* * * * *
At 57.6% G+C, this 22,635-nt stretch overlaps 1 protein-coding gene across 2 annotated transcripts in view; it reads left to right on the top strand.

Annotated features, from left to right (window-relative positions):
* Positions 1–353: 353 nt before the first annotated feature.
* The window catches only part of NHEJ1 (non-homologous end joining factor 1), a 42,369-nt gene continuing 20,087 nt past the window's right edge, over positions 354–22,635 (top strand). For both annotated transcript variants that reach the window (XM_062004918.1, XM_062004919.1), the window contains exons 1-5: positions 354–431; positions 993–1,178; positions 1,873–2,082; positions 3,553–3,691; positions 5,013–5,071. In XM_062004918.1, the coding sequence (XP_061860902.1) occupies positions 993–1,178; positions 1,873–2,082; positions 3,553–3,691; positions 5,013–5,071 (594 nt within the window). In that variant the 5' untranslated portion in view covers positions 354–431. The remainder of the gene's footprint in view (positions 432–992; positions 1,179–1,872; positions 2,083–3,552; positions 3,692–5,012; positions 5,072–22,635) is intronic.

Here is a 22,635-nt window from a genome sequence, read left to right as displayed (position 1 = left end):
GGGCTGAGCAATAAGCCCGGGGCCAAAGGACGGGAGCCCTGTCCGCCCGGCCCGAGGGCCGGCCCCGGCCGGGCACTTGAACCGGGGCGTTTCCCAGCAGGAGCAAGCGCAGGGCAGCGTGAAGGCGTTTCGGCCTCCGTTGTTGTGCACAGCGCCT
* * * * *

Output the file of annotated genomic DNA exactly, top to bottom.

At 57.6% G+C, this 22,635-nt stretch overlaps 1 protein-coding gene across 2 annotated transcripts in view; it reads left to right on the top strand.

Annotated features, from left to right (window-relative positions):
* Positions 1–353: 353 nt before the first annotated feature.
* The window catches only part of NHEJ1 (non-homologous end joining factor 1), a 42,369-nt gene continuing 20,087 nt past the window's right edge, over positions 354–22,635 (top strand). For both annotated transcript variants that reach the window (XM_062004918.1, XM_062004919.1), the window contains exons 1-5: positions 354–431; positions 993–1,178; positions 1,873–2,082; positions 3,553–3,691; positions 5,013–5,071. In XM_062004918.1, the coding sequence (XP_061860902.1) occupies positions 993–1,178; positions 1,873–2,082; positions 3,553–3,691; positions 5,013–5,071 (594 nt within the window). In that variant the 5' untranslated portion in view covers positions 354–431. The remainder of the gene's footprint in view (positions 432–992; positions 1,179–1,872; positions 2,083–3,552; positions 3,692–5,012; positions 5,072–22,635) is intronic.

Here is a 22,635-nt window from a genome sequence, read left to right as displayed (position 1 = left end):
GGGCTGAGCAATAAGCCCGGGGCCAAAGGACGGGAGCCCTGTCCGCCCGGCCCGAGGGCCGGCCCCGGCCGGGCACTTGAACCGGGGCGTTTCCCAGCAGGAGCAAGCGCAGGGCAGCGTGAAGGCGTTTCGGCCTCCGTTGTTGTGCACAGCGCCT